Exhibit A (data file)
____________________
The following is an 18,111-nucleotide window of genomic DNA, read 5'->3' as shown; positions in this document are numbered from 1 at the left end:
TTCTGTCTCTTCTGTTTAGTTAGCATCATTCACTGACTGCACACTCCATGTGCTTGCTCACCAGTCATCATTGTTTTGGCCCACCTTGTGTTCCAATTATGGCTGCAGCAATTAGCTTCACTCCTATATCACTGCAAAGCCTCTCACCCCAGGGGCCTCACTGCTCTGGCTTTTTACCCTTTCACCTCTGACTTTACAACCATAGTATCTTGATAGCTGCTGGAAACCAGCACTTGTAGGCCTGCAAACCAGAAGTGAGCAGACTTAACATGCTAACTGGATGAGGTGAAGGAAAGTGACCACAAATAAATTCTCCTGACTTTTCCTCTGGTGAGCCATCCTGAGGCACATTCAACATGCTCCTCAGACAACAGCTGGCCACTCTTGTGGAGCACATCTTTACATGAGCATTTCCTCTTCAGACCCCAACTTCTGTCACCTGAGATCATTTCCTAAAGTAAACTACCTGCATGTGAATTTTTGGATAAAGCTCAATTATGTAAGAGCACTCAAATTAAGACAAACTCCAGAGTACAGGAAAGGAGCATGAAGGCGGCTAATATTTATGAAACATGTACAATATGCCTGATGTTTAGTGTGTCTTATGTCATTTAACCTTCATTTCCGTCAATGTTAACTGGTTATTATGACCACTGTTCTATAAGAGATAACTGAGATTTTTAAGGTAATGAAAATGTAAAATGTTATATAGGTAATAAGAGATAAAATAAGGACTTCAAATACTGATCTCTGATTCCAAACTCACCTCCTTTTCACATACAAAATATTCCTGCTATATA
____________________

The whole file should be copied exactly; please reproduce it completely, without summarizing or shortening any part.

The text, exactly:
The following is an 18,111-nucleotide window of genomic DNA, read 5'->3' as shown; positions in this document are numbered from 1 at the left end:
TTCTGTCTCTTCTGTTTAGTTAGCATCATTCACTGACTGCACACTCCATGTGCTTGCTCACCAGTCATCATTGTTTTGGCCCACCTTGTGTTCCAATTATGGCTGCAGCAATTAGCTTCACTCCTATATCACTGCAAAGCCTCTCACCCCAGGGGCCTCACTGCTCTGGCTTTTTACCCTTTCACCTCTGACTTTACAACCATAGTATCTTGATAGCTGCTGGAAACCAGCACTTGTAGGCCTGCAAACCAGAAGTGAGCAGACTTAACATGCTAACTGGATGAGGTGAAGGAAAGTGACCACAAATAAATTCTCCTGACTTTTCCTCTGGTGAGCCATCCTGAGGCACATTCAACATGCTCCTCAGACAACAGCTGGCCACTCTTGTGGAGCACATCTTTACATGAGCATTTCCTCTTCAGACCCCAACTTCTGTCACCTGAGATCATTTCCTAAAGTAAACTACCTGCATGTGAATTTTTGGATAAAGCTCAATTATGTAAGAGCACTCAAATTAAGACAAACTCCAGAGTACAGGAAAGGAGCATGAAGGCGGCTAATATTTATGAAACATGTACAATATGCCTGATGTTTAGTGTGTCTTATGTCATTTAACCTTCATTTCCGTCAATGTTAACTGGTTATTATGACCACTGTTCTATAAGAGATAACTGAGATTTTTAAGGTAATGAAAATGTAAAATGTTATATAGGTAATAAGAGATAAAATAAGGACTTCAAATACTGATCTCTGATTCCAAACTCACCTCCTTTTCACATACAAAATATTCCTGCTATATA